Stanley Johnson and his spectacular outfits are greatly loved on Well Street, Hackney, where I met him, and where he’s often to be seen at veggie café The Grand Howl and musical emporium Kristina Records. After a few chats, Stanley gave me permission to come round and talk to him in more depth, and to bring a photographer, Margaret Marks, tireless chronicler of the sordid underbelly of Upminster. This is but a preliminary report.
Stanley Kenneth Johnson was born on March 14th 1937 in the Bethnal Green Hospital at 214 Cambridge Heath Road, of which only the admin block has survived Adolf Hitler and the planners and developers.1 He is not Boris Johnson’s father, but a portrait of the Prime Minister is one of a multitude adorning his kitchen walls, and the two correspond. A war baby, he lived opposite the glorious 1872 Wesleyan Methodist Chapel on the corner of Queen Anne Road and Cassland Road until its destruction by a high explosive bomb in October 1940. He recalls the network of air-raid shelters on the Cassland Road side of Well Street Common,2 in which children played after the war, and which are still apparent in the form of minor subsidence. One night he stood outside the shelters, waving to the bombers, and had to be dragged downstairs. His drumming career was to take him to Germany, but he was too polite to exact musical revenge.
Stanley started playing drums “off his own bat” when he was about 15. “There used to be a shop in the West End, and they used to have drums downstairs, and we used to go and bang on them.” I believe that this was when he was working as Junior Messenger at the American embassy in Grosvenor Square, where he acquired his lifelong love of distinctive clothes and Americana. At this stage he also used to frequent a magic shop, probably Davenports at 25 New Oxford Street, where he used to bump into Tommy Cooper (just like that!) on Saturday mornings. A member then of the Institute of Magicians and currently of IBM (the International Brotherhood of Magicians), Stanley worked for a while as a magician, achieving a proficiency with his gag props that always eluded Tommy.3 He carried on playing drums for party nights during his three years National Service as an Air Traffic Control Operations Clerk in the RAF, an interlude which goes some way to explaining the signed photos from the Red Arrows on his wall. Work in pub bands followed, and he turned pro in 1962.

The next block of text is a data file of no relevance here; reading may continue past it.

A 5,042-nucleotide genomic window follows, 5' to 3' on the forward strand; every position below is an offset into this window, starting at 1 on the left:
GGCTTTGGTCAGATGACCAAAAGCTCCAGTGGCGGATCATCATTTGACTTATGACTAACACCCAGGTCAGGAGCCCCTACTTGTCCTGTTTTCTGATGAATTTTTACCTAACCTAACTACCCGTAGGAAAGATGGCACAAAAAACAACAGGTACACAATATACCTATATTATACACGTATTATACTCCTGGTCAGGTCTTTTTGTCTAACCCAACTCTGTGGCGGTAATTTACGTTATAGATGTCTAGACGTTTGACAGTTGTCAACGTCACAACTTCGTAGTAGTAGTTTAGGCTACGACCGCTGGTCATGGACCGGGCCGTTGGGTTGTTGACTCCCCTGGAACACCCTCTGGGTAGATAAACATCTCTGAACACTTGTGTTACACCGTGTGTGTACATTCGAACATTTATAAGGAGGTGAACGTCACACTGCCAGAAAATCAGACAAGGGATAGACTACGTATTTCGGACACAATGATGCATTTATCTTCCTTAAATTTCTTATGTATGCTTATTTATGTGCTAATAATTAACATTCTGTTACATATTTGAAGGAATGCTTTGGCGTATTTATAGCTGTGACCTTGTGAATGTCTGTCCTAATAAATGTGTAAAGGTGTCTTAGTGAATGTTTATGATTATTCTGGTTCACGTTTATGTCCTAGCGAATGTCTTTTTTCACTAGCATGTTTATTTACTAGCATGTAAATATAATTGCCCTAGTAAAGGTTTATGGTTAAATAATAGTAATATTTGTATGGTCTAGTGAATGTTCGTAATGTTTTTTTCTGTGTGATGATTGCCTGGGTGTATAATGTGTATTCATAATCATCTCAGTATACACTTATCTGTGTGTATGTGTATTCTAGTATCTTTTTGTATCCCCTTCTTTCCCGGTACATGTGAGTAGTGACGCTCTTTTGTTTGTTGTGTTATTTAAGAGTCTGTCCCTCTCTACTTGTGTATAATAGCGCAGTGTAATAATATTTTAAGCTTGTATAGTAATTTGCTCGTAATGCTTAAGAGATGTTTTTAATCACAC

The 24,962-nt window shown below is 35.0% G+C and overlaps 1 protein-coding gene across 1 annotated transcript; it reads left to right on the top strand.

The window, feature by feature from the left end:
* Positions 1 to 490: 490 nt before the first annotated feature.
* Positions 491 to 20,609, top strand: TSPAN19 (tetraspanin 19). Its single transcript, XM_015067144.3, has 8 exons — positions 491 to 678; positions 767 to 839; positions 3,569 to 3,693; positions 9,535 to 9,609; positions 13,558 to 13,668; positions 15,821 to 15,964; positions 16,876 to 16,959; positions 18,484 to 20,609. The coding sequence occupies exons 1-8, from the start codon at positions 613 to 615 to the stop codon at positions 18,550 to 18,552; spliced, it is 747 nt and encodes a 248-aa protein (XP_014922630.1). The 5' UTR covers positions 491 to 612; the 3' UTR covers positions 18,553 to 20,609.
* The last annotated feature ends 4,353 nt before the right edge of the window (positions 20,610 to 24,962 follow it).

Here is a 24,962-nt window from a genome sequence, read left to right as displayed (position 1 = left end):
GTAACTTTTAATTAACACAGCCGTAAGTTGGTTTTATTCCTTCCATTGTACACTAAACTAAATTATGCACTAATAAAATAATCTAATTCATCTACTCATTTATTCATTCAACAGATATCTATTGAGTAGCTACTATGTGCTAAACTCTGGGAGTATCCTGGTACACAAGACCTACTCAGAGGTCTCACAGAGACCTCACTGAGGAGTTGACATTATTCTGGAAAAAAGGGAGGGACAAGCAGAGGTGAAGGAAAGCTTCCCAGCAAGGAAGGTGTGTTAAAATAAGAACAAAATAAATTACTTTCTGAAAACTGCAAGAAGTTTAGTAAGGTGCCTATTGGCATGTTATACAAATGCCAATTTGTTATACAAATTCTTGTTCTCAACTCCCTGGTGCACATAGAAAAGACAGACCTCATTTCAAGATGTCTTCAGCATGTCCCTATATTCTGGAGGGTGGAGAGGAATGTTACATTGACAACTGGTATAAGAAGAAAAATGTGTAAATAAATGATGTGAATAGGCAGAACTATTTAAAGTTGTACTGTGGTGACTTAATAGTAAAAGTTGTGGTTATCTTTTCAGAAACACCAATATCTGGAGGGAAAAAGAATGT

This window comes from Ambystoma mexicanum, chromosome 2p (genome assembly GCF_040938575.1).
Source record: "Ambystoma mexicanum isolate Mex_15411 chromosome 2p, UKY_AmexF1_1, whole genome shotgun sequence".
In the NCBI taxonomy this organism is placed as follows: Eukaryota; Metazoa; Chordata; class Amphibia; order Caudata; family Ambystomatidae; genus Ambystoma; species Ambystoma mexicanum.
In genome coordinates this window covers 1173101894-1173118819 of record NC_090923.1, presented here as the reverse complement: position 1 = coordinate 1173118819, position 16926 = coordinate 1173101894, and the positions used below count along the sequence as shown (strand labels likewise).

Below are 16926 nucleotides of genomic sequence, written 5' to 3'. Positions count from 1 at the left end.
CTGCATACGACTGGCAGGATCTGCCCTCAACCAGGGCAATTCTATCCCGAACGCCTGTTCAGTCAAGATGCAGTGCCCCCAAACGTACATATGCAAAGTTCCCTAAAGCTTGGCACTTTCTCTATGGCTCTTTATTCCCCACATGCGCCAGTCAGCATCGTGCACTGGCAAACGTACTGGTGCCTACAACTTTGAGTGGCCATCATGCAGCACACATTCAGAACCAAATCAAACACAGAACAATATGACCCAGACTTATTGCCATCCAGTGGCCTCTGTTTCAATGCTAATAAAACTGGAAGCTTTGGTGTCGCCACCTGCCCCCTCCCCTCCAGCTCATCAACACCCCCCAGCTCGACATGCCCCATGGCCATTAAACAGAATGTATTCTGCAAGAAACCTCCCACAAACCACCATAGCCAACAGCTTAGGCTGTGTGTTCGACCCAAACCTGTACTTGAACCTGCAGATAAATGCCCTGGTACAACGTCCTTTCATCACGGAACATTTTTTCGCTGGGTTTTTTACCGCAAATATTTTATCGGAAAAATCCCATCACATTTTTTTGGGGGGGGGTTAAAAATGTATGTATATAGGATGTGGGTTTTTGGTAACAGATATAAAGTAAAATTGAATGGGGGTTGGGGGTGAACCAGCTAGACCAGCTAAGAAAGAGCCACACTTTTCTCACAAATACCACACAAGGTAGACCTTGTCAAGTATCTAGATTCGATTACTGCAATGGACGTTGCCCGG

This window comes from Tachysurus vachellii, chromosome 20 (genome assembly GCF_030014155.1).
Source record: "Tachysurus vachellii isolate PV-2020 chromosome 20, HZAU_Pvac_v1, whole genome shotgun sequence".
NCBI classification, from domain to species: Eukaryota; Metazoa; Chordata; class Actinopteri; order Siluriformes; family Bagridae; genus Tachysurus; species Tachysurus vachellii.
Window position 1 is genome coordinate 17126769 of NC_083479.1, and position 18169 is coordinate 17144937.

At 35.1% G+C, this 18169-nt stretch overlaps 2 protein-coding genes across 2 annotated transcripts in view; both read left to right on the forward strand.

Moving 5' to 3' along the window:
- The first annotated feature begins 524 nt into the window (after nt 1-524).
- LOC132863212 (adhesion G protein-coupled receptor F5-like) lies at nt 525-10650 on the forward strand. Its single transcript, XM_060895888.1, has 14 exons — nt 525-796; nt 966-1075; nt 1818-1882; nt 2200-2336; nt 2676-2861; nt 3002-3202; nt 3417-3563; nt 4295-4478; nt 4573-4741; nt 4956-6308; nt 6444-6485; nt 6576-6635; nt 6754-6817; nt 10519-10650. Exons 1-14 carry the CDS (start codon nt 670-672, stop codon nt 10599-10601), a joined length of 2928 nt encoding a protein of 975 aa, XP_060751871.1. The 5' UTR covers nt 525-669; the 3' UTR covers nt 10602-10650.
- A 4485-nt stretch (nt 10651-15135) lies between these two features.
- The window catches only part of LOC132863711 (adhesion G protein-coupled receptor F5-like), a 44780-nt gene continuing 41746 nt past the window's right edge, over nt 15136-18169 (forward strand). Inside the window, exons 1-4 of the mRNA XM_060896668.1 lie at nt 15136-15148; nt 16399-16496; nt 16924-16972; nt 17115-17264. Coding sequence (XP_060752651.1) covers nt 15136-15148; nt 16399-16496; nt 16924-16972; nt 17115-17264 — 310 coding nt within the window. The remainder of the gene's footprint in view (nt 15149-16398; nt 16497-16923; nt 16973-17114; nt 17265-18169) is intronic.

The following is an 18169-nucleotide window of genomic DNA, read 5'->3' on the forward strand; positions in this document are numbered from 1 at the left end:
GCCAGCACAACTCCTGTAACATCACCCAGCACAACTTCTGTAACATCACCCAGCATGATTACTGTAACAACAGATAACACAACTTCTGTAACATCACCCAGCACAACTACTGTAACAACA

In 1963 he was approached by The Londoners, a band invented shortly before in the Paul Anthony Hair Salon in Ilford, Essex, when proprietor Paul Gurvitz (aka Curtis, guitar) discovered that he shared a passion for both popular music and pompadours with customer Brian Morris (aka Parrish, guitar and vocals). Unfortunately I have no closeups from the era, and by 1971 Brian and Paul (aka Parrish and Gurvitz) had progressed to what I think of as the proto-mullet and -grebo:
The Londoners were a four-piece (Mick Palmer played bass), but the key figure was Paul’s father, Sam Gurvitz, who I assume came from a Jewish family from the western fringes of the Russian Empire. Sam had been working as road manager for Cliff Richard’s Shadows, and used his influence to book his son’s band, with Stanley on drums, to play rock and roll covers for six months each in France and Germany on US army bases. Brian Parrish:
The black guys liked us best. We had no idea why they, in particular, took us to heart, but it could be because we were playing their music – rhythm ‘n’ blues – probably quite badly, but with great enthusiasm! … We saw nothing incongruous about four white English boys playing Parchman Farm, a song about a Louisiana jail famous for its harsh treatment of black prisoners.4 We knew nothing!
But Sam also worked as road manager for the American rock and roll and rockabilly legend, Gene Vincent (1935-1971), who had been singing Be-Bop-A-Lula and shaking his shattered left leg for British audiences since 1959, when he had run away from the American tax authorities and the Musicians’ Union after selling his American band’s equipment to pay not quite enough of a tax bill. In London the TV pop impresario Jack Good transformed him, says Richard Williams:
[He] concluded immediately that the singer’s homespun lumberjack shirt and blue jeans failed to reflect the latent menace of the man who intoned Be Bop A Lula with a sinister hiccup. Good re-envisioned Vincent as a rock’n’roll version of Laurence Olivier’s Richard III, putting him in black leather from head to toe, including gloves, to go with the iron caliper that he wore on one leg as the result of a motorcycle accident. When Vincent performed on stage, Good stood in the wings and was heard to encourage the singer to accentuate his wounded vulnerability with cries of “Limp, you bugger, limp!”
In 1960 Gene’s leg may have been further damaged in the taxi crash in Chippenham which killed fellow rock ‘n’ roll star Eddie Cochran, of whom he said, “Eddie and I were as close as two guys can get without being queer.” By 1963 Gene’s act looked like this: